—no no—mustn't complain—so much to be thankful for— (1.1)
We're going to go out on a limb and suggest that Winnie's perseverance is a direct result of her ability to ignore the situation she finds herself in. How's that for a double-edged sword?
the happy day to come when flesh melts at so many degrees and the night of the moon has so many hundred hours. That is what I find so comforting when I lose heart and envy the brute beast. (1.7)
First of all, who is the brute beast? Could it be God? What does it mean that Winnie and Willie persevere only to look forward to a day that sounds ultimately painful and miserable? It's almost as though Winnie is able to persevere only because she knows death will one day come.
Days perhaps when you hear nothing. But days too when you answer. (1.7)
For Winnie, getting Willie to respond is a small victory, though considering her predicament, communication could be said to be a triumph in itself. Plus, pairing a negative thought with a positive is a sure fire away to not get stuck thinking about all the doom and gloom in your life. Winnie really is quite the eternal optimist.
That is what I find so wonderful, that not a day goes by—to speak in the old style—without some blessing—in disguise. (1.9)
A blessing in disguise? It's hard to see where Winnie is coming from. All the pain, the heat, the fact she's buried in the earth, where is the gift in that? We're thinking she's in some serious denial.
Bless you Willie I do appreciate your goodness I know what an effort it costs you... (1.23)
In this world, how hard is it to be good and how much effort is required for some one to be good?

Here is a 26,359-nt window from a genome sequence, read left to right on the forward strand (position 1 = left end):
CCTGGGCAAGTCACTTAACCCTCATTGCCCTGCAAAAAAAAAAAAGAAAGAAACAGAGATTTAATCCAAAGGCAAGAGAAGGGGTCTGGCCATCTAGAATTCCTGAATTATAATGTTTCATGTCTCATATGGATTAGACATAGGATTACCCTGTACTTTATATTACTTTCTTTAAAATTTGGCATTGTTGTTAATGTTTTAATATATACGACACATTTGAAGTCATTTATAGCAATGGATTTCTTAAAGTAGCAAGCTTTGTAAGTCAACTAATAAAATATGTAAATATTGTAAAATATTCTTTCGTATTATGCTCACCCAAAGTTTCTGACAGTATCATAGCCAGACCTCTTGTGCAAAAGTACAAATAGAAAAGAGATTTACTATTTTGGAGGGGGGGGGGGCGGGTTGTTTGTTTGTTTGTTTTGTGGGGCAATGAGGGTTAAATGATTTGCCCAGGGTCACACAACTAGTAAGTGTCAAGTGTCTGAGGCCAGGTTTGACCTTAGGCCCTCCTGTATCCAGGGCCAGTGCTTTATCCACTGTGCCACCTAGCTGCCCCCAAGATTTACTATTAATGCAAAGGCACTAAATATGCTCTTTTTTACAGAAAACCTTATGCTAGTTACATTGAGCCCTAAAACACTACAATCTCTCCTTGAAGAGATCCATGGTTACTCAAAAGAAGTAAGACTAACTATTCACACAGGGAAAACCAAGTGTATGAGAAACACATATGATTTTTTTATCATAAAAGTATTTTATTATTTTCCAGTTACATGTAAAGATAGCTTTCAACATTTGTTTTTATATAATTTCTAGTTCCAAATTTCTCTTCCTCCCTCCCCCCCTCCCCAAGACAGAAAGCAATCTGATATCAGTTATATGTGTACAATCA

How can one better magnify the Almighty than by sn*****ing with him at his little jokes, particularly the poorer ones? (1.29)
Beckett's characters are often put in grueling situations. In fact, most of the time it seems like the easier option is to accept defeat, and yet, they persevere. How do they do it? One way is by laughing at their own situation. Beckett's characters are aware of the joke that is life, and in accepting the absurdity they are able to persist.
... cast your mind forward, something tells me, cast your mind forward, Winnie, to the time when words must fail—and do not overdo the bag. (1.29)
What does Winnie mean by "do not overdo the bag" (1.29)? If the bag offers her the tools she needs to persevere, is it possible to do overdo them? Do they lose their meaning if used too often? Something tells us they might. This quote is Beckett's way of reminding us that even our coping mechanisms will begin to fail us if we rely on them too often.
You'd think the weight of this thing would bring it down among the... last rounds. But no. It doesn't. Ever uppermost, like Browning. (1.29)
It seems like the revolver has a life of its own, or at least it doesn't follow the rules of gravity. If it's always at the top—always present. Yikes. The challenge to say no must be hard, but Winnie perseveres. She insists on saying no to the easy way out.
Bow and raise the head, bow and raise, always that. (1.31)
This is Winnie's ritual of determination—it's almost mechanical and almost devoid of emotions, and yet, somehow it's also reassuring. It's also similar to the motions taken when praying.
Oh this is a happy day! This will have been another happy day! After all. So far. (1.33)
Sure, Winnie. We believe you—whatever butters your biscuit. If it were us in that mound, we'd be ripping our hair out by now.